A few weeks ago the U.S. Department of Justice announced they will end federal use of privately run prisons. Now their attention has turned to the country’s use of private immigration detention facilities. Department of Homeland Security Secretary Jeh Johnson said in a statement Monday that he has ordered the homeland security advisory council to review processes and costs related to these facilities.
Denise Gilman is the director of the Immigration Clinic at the University of Texas Law School. She says that the announcement is very much in line with the national conversation surrounding the use of private detention and corrections.
“Many of the same concerns that have been identified in the criminal justice context with privatized prisons are very much there in the immigration context as well,” Gilman says. “These facilities are treacherous because the private prison companies who operate them are working on a cost incentive of trying to keep costs low.
“That leads to dangerous conditions. Even on a bigger level, the concern is that the private prison companies have the wherewithal to influence detention decisions. So the policy impact of the role of private prison companies has been a real concern as well.”
Nearly 70 percent of all immigration detention facilities are privately run – with Texas home to about half of all the beds in the country. In a nation that spends on average $2.6 billion annually on immigration detention, this could be a big blow for the same private correctional companies who’ve already taken a hit in the wake of last week’s Department of Justice announcement.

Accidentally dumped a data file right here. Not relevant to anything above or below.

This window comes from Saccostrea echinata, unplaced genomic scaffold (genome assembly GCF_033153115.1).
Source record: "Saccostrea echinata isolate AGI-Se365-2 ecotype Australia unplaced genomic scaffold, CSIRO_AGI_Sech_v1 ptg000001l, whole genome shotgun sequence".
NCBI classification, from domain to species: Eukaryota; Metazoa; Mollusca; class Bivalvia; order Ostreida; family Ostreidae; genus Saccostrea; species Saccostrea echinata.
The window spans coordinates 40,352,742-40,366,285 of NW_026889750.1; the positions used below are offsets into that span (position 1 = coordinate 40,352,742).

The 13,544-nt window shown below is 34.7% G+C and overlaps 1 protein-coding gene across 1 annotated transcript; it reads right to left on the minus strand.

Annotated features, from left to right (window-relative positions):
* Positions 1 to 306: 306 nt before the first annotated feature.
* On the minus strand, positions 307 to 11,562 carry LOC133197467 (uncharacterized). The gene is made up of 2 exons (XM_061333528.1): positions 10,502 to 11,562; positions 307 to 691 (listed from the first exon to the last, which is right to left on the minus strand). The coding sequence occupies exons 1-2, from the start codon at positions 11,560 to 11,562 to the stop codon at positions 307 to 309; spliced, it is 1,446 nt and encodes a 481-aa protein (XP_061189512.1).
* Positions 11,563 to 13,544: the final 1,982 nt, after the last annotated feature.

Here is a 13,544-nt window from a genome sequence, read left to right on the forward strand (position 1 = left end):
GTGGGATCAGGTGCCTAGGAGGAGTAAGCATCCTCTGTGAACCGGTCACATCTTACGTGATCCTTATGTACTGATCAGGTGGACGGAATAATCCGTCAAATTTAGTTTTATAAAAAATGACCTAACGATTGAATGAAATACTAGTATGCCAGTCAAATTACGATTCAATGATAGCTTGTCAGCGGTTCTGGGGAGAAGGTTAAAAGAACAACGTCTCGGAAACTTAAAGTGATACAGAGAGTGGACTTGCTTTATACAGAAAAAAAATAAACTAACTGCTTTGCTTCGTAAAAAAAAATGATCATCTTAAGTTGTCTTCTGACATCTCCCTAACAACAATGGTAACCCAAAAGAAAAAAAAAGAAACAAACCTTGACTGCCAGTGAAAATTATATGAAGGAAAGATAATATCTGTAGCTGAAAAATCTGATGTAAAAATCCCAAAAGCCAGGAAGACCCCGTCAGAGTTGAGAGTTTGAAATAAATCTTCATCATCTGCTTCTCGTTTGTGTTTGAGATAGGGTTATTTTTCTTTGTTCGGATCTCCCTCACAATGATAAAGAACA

Isaac Boltansky is an analyst at Compass Point Research & Trading LLC in Washington. He breaks down how much these rely on Immigration and Customs Enforcement contracts.
Boltansky says Corrections Corporations of America’s contract with ICE was about 24 percent of the private company’s revenue in 2015. GEO Group, Inc., another private company, has almost 18 percent of their revenue through ICE contracts.
“Out of the federal portion of these contracts, ICE is a significant portion for both of the publicly traded for-profit prisons,” Boltansky says. “I would note that Secretary Johnson’s statement doesn’t appear to be nearly as harsh as the Department of Justice memo that we saw a few weeks ago.”
None of this means a death knell to the companies who run private prisons and immigration detention units. Even without federal contracts, these companies would still earn a significant portion of their revenue from state contracts.
The Department of Homeland Security’s immigration facilities review is due no later than November 30.